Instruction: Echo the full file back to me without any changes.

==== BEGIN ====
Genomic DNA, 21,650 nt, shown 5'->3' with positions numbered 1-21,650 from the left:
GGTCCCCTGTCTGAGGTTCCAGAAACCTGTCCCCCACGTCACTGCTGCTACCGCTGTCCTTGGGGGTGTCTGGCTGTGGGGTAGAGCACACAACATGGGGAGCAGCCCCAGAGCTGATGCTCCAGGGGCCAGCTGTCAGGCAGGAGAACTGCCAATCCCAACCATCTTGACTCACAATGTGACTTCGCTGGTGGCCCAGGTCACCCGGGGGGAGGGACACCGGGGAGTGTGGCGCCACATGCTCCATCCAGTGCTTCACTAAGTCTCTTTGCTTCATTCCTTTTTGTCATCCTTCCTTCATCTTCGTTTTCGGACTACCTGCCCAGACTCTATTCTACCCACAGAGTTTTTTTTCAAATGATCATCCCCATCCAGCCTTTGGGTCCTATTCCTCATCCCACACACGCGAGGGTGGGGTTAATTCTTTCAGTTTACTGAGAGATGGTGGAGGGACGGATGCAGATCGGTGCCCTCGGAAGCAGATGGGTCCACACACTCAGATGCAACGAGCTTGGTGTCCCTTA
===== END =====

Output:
Genomic DNA, 21,650 nt, shown 5'->3' with positions numbered 1-21,650 from the left:
GGTCCCCTGTCTGAGGTTCCAGAAACCTGTCCCCCACGTCACTGCTGCTACCGCTGTCCTTGGGGGTGTCTGGCTGTGGGGTAGAGCACACAACATGGGGAGCAGCCCCAGAGCTGATGCTCCAGGGGCCAGCTGTCAGGCAGGAGAACTGCCAATCCCAACCATCTTGACTCACAATGTGACTTCGCTGGTGGCCCAGGTCACCCGGGGGGAGGGACACCGGGGAGTGTGGCGCCACATGCTCCATCCAGTGCTTCACTAAGTCTCTTTGCTTCATTCCTTTTTGTCATCCTTCCTTCATCTTCGTTTTCGGACTACCTGCCCAGACTCTATTCTACCCACAGAGTTTTTTTTCAAATGATCATCCCCATCCAGCCTTTGGGTCCTATTCCTCATCCCACACACGCGAGGGTGGGGTTAATTCTTTCAGTTTACTGAGAGATGGTGGAGGGACGGATGCAGATCGGTGCCCTCGGAAGCAGATGGGTCCACACACTCAGATGCAACGAGCTTGGTGTCCCTTA